It was to be my finest hour of the evening. In the last round, I noticed that everyone else had played their 15 cards very early, and the ten tile hadn’t come out yet. All I had to do was fend off minus cards, pick up a couple of lucky tiles thanks to other players tying, and victory was assured!
Gonz and Ian, though, had less luck. Gonz started making strange noises, which is his habit when playing a game he can't get a grip on, while Ian tended to start most rounds on the wrong end of a bidding war for minus tiles.
After this, Joe arrived and we split into two groups. Joe, Martin and I set forth once again into Russia to build awesome railroads. Sam, Gonz and Ian set forth into the future to fight over planets and dice in Quantum. I don’t know what happened there, since I was too worried about my game, but it ended:
We were still in the middle of building the railroad to St Petersburg, or inflating our industries, so they started on a game of Lords of Waterdeep. Before they began, Ian asked what a decent score was. Gonz said “100 something” and then Sam expressed surprise, saying he was about to suggest 80 something.
In Russia, I was ploughing through my new and extremely simplistic tactic: get those useless non-scoring black tracks out of the way as soon as possible, and start getting bonuses. It kind of worked, but towards the end, I took my eyes off the prize and wasted a turn building an industry that I never used. Was this the difference between second and third? We will never know.
The difference between second and first, though, was huge. Martin’s twin industries scored handsomely, and he was able to win with a one-level locomotive still on the board, and no tracks more advanced than grey.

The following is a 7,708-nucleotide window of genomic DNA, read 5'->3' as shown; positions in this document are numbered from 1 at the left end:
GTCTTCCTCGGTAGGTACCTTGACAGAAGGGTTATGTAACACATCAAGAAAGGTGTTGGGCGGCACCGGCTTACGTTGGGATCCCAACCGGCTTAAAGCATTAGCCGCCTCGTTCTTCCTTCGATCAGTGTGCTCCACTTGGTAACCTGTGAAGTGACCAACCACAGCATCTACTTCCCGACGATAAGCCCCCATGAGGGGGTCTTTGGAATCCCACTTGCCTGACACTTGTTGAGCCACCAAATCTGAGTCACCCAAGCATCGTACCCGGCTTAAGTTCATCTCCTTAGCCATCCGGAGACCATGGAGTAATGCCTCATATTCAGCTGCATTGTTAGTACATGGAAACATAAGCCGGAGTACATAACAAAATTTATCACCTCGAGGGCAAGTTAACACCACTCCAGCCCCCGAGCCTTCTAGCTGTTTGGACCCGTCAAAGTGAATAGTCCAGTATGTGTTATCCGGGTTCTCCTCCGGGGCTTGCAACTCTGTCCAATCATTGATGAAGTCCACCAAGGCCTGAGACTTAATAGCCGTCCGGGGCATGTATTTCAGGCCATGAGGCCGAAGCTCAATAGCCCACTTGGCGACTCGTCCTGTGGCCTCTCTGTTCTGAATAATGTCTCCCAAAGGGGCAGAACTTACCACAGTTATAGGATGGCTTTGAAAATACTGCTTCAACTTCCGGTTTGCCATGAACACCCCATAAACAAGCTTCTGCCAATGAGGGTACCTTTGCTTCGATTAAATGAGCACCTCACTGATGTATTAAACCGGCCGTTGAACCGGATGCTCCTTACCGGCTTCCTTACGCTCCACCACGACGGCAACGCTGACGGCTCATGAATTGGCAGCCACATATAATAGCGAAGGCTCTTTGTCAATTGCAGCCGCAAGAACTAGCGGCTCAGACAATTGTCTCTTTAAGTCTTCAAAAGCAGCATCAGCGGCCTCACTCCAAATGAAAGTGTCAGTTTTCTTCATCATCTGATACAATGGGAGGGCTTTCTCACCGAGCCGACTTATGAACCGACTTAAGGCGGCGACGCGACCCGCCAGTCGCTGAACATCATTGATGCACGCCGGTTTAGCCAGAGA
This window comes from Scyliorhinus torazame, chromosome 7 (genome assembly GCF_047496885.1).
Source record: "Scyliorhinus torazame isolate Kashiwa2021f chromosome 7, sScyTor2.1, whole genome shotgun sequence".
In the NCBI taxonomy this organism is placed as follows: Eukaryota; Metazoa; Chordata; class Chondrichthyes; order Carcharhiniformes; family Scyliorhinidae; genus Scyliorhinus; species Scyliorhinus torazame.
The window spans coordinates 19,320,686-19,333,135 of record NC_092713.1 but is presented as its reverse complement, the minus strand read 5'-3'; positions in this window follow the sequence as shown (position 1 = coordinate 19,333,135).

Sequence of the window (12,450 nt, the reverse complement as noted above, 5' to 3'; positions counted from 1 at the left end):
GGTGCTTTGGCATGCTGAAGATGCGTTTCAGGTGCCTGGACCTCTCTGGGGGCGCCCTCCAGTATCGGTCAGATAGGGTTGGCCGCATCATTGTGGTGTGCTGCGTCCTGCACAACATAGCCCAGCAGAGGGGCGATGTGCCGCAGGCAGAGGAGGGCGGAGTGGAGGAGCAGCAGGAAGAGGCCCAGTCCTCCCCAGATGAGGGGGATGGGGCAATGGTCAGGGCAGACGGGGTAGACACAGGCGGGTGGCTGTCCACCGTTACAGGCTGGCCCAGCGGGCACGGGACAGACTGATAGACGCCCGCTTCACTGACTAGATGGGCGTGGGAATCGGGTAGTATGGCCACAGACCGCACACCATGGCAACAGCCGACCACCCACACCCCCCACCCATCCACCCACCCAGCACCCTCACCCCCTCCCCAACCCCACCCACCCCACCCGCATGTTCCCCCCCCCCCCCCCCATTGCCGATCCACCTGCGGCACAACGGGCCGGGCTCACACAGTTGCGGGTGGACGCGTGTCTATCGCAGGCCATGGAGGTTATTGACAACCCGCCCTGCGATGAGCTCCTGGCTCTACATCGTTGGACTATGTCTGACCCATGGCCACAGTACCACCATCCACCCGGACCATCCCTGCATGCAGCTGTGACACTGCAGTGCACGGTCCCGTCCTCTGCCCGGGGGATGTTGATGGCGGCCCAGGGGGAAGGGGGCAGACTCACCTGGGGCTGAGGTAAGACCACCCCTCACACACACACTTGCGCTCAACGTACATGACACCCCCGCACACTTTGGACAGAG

What was most depressing that Martin said he didn’t enjoy the game. I mean, I’m sure he enjoyed the soul-crushing nature of his victory, but he didn’t care for the game itself. Still, two more weeks for the Abacus Of Fun we call Russian Railroads. Who’s up next?
Lords of Waterdeep was still in full swing, so Joe, Martin and I decided to try Quantum. I’d played it the day before, and Martin had read the rules on the internet, so we were confident that it wouldn’t be too much of a learning curve. As it was, Martin reading the rules trumps any other playing experience, as he hones in on misunderstood rules like a kestrel. Still, once I’d got used to the idea that Martin knew the game better than me, even though he’d never played it, everything went smoothly.
Meanwhile, on Lords of Waterdeep, it ended
Which is a very creditable result for a first go from Ian, especially against two old hands like Gonz and Sam.
After this, they embarked on a quick game of Timeline. It’s one of the few games that rewards paying attention at schoool rather than a idiot savant level of understanding of probabilities. Ian won. I will not be so cruel as to reveal which of those three uttered the terrible pun “Uranus was discovered after your Arsteroids.” What happens at games night stays at games night.
Back on our half of the table, Martin was ultra-aggressive right from the start of Quantum, attacking two of Joe’s cubes. I was on the other side of the galaxy and couldn’t help. Not that I wanted to. I thought, if they cancel each other out, I may squeak a first place here. But Martin’s combined skills of maths and luck are not to be underestimated.
He strode to another solid win. It was so obvious, that I spent my last move making sure Joe couldn’t place another cube, giving me joint second instead of another dismal last.
By now it was only half past ten, but by now people had to set off. We ended the evening at a sensible time, our gaming thirst quenching for another week.
Then, when I got home, I realised it was the last Tuesday of the season! A time for prizes and accolades!
The form table ends with Martin on top of the pile, narrowly beating Anja. It was a close season, though. Only five points seperated first from eleventh.
On the Division, after seventy-one games in total, Martin has a complete whitewash spoilt at the last moment by Sam winning on the medals table. Otherwise, Martin takes first in points and also, impressively, in points ratio by a mere three hundredths of a point. A comprehensive performance.
We still have any final results from Bracknell to come in, but other than that, it’s goodbye from us for another glorious season. See you next week for a brand new chance for glory.